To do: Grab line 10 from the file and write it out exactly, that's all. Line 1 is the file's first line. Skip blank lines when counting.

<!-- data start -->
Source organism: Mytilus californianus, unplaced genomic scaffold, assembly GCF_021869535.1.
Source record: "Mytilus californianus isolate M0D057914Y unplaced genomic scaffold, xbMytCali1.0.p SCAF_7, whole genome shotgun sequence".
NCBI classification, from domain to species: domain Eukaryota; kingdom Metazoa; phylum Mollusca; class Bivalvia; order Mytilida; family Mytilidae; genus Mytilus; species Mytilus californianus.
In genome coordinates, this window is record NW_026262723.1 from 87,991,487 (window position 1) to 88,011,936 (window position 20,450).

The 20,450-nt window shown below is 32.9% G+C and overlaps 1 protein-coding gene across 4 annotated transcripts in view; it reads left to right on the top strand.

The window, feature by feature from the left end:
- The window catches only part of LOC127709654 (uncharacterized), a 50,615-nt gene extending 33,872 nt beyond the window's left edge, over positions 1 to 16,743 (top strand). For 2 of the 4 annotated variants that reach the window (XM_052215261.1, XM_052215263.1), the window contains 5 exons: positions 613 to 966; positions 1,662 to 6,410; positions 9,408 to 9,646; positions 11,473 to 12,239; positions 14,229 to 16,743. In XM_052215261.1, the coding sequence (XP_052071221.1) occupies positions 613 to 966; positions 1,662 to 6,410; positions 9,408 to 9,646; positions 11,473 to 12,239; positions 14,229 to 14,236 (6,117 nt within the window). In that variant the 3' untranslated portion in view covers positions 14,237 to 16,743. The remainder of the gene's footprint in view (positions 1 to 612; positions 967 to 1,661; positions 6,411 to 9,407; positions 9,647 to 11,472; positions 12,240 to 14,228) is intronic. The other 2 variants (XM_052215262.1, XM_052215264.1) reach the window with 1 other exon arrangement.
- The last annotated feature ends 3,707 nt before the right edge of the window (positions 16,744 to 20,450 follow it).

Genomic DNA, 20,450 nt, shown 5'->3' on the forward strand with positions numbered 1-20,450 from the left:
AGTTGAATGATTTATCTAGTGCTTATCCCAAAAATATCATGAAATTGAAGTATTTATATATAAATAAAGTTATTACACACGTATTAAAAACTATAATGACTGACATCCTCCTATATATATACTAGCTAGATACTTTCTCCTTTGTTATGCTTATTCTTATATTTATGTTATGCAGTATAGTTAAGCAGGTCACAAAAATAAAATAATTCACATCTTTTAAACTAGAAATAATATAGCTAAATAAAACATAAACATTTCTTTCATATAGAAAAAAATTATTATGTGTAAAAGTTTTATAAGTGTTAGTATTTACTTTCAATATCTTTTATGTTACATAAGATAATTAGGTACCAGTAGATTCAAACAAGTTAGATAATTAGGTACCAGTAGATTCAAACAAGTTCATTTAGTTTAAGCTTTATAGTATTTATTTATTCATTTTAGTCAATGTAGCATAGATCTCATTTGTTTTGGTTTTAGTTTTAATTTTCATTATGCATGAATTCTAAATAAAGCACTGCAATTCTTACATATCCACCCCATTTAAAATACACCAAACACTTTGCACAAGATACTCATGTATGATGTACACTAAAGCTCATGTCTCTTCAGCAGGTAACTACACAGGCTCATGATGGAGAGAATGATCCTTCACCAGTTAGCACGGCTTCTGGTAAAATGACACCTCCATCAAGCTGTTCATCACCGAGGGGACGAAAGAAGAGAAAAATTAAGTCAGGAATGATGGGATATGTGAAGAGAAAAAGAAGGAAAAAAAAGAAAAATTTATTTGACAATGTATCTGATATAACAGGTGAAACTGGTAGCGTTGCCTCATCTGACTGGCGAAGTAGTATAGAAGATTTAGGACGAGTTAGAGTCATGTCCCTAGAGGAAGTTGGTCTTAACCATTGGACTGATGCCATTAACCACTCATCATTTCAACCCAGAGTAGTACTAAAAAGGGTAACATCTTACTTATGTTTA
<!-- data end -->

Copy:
AGTTGAATGATTTATCTAGTGCTTATCCCAAAAATATCATGAAATTGAAGTATTTATATATAAATAAAGTTATTACACACGTATTAAAAACTATAATGACTGACATCCTCCTATATATATACTAGCTAGATACTTTCTCCTTTGTTATGCTTATTCTTATATTTATGTTATGCAGTATAGTTAAGCAGGTCACAAAAATAAAATAATTCACATCTTTTAAACTAGAAATAATATAGCTAAATAAAACATAAACATTTCTTTCATATAGAAAAAAATTATTATGTGTAAAAGTTTTATAAGTGTTAGTATTTACTTTCAATATCTTTTATGTTACATAAGATAATTAGGTACCAGTAGATTCAAACAAGTTAGATAATTAGGTACCAGTAGATTCAAACAAGTTCATTTAGTTTAAGCTTTATAGTATTTATTTATTCATTTTAGTCAATGTAGCATAGATCTCATTTGTTTTGGTTTTAGTTTTAATTTTCATTATGCATGAATTCTAAATAAAGCACTGCAATTCTTACATATCCACCCCATTTAAAATACACCAAACACTTTGCACAAGATACTCATGTATGATGTACACTAAAGCTCATGTCTCTTCAGCAGGTAACTACACAGGCTCATGATGGAGAGAATGATCCTTCACCAGTTAGCACGGCTTCTGGTAAAATGACACCTCCATCAAGCTGTTCATCACCGAGGGGACGAAAGAAGAGAAAAATTAAGTCAGGAATGATGGGATATGTGAAGAGAAAAAGAAGGAAAAAAAAGAAAAATTTATTTGACAATGTATCTGATATAACAGGTGAAACTGGTAGCGTTGCCTCATCTGACTGGCGAAGTAGTATAGAAGATTTAGGACGAGTTAGAGTCATGTCCCTAGAGGAAGTTGGTCTTAACCATTGGACTGATGCCATTAACCACTCATCATTTCAACCCAGAGTAGTACTAAAAAGGGTAACATCTTACTTATGTTTA